MKA 1919 tricked out for competition with side-charging handle on the forend and collapsible stock with 10 round magazine in place.

MKA 1919 tricked out for competition with side-charging handle on the forend and collapsible stock with 10 round magazine in place.

Some of you might have read my posts about converting my Saiga 12 and also using it in competition.  I still enjoy shooting it way more than I should however, I have been watching the development of the MKA 1919 as a competitive shotgun.  Partly because I am wary of low serial numbers, but also because magazines of greater than 5 round capacity were not readily available for the MKA 1919.  It offers several advantages over the Saiga platform, namely: straight-insertion magazines, ability to seat a magazine on a closed bolt, the magazine release button, bolt release and safety lever are in the same place as the M16/AR15 family, internally threaded choke tubes using the common WinChoke thread and it has a last round bolt hold-open.  The guys at imgww have railed hand guards with side-charging handles and collapsible stock modifications too.  Supposedly a replacement lower (not the serialized part) specifically designed to mount AR-type stocks is in the works also. Now that factory 10 rounders are available, even at $80 per mag, [down from $129 O_o although rumor is ProMag *cough* will be offering one for $33], I might have to consider getting one just for the cool factor.  I do love a ridiculously overdone [This is my] Boomstick.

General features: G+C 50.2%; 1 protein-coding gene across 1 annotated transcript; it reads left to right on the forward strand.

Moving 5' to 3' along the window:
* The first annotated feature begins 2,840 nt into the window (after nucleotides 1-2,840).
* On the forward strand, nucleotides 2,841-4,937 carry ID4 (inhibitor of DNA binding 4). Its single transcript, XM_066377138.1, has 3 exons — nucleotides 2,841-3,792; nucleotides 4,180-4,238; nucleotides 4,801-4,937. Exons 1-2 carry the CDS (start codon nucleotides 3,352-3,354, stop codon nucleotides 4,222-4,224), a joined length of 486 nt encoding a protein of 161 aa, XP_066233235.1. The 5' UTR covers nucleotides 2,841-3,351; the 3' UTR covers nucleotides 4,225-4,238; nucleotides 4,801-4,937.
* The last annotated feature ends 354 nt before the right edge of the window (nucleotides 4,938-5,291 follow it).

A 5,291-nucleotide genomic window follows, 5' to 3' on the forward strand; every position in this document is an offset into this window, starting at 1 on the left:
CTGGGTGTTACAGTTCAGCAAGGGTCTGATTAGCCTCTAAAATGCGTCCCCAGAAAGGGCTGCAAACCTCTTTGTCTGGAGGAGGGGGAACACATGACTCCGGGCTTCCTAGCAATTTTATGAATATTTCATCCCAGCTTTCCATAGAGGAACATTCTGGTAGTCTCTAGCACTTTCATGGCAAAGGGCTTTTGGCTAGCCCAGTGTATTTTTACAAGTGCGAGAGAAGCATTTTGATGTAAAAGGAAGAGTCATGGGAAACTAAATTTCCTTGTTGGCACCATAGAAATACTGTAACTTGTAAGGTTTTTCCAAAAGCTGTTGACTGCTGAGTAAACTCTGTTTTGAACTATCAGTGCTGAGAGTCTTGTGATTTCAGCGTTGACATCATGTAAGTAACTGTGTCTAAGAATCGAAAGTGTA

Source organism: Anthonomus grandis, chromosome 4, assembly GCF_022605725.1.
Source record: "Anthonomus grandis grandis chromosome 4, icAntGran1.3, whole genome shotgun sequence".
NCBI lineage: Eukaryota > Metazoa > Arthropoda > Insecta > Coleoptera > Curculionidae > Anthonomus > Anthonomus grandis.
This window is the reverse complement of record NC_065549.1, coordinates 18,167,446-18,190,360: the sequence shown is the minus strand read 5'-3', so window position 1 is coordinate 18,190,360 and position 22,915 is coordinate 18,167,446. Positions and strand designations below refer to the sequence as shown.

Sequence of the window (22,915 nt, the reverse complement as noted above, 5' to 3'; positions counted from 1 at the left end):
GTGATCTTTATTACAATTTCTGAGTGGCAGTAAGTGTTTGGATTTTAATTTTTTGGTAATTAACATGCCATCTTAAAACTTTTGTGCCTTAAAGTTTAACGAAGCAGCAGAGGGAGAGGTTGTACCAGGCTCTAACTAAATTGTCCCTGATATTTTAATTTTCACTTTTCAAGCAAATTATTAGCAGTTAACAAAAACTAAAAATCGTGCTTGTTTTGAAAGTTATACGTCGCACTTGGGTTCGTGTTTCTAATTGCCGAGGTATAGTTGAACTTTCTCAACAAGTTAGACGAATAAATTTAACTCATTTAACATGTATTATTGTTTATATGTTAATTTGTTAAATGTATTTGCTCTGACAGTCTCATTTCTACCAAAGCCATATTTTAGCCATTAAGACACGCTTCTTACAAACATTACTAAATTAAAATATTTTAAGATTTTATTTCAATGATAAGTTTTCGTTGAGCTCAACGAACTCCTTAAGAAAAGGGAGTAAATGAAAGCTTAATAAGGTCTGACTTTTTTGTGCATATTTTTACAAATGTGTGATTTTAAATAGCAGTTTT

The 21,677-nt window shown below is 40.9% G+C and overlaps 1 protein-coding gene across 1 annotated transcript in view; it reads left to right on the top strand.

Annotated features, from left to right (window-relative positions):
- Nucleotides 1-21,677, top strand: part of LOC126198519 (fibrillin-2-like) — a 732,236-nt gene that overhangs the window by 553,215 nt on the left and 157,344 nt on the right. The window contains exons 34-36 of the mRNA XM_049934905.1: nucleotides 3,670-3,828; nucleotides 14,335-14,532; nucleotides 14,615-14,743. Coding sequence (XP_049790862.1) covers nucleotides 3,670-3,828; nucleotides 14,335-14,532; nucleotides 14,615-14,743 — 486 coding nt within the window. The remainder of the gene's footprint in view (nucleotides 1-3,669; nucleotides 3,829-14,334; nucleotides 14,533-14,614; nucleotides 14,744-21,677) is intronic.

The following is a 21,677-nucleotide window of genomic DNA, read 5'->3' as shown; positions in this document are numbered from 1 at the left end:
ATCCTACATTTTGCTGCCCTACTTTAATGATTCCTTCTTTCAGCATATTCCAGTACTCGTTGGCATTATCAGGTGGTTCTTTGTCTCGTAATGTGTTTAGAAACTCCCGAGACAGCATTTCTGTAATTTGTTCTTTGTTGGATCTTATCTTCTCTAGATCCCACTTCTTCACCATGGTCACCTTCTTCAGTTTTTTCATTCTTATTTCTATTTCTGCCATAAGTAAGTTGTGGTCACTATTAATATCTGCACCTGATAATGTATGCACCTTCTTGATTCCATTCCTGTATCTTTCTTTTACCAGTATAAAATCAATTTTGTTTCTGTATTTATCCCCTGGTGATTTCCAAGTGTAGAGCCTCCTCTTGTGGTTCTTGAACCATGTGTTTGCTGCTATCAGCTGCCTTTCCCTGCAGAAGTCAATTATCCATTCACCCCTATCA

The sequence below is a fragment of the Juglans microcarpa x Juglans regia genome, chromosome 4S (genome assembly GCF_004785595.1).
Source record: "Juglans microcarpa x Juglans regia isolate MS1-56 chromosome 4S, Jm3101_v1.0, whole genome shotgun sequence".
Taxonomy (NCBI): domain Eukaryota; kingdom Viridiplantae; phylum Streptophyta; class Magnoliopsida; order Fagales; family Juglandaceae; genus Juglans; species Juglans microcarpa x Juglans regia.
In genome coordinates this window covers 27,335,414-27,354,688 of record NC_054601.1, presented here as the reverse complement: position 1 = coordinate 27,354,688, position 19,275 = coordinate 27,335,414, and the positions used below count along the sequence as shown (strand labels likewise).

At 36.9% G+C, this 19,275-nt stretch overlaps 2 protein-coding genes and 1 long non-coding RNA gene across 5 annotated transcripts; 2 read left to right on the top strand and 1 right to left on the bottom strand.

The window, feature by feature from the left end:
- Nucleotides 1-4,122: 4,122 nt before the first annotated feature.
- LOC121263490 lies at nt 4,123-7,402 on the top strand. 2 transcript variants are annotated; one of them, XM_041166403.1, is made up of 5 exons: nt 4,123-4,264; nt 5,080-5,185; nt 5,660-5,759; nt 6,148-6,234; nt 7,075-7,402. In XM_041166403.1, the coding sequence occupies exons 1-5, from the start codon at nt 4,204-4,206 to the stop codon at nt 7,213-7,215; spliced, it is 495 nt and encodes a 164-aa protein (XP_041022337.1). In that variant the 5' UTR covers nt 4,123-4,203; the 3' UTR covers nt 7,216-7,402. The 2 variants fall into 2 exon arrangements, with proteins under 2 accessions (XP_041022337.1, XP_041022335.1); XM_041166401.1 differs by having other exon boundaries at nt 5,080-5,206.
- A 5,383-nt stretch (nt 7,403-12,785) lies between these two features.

Which leads me to my last pic of the day: EMF’s Baker Shotgun.  It’s esssentially Pedersoli’s Howdah pistol with a stock but it does have its own charm.  Charming in that you can blast your target and set it on fire at the same time.  (apologies for the lack of focus)

EMF Baker Cavalry Shotgun - Brutal Charm

EMF Baker Cavalry Shotgun – Brutal Charm

That’s it for today.  Check back for more tomorrow.

DIY Saiga 12, part 2 – Facilitating Mag Changes for Slug Changeovers

It’s been a couple of months since I posted about building up my DIY Saiga 12 and attending my first shotgun action match.  Since then I’ve had a chance to shoot it some more, and again at a match and I have modified my gun based on what I thought could be improved for use (primarily in competition).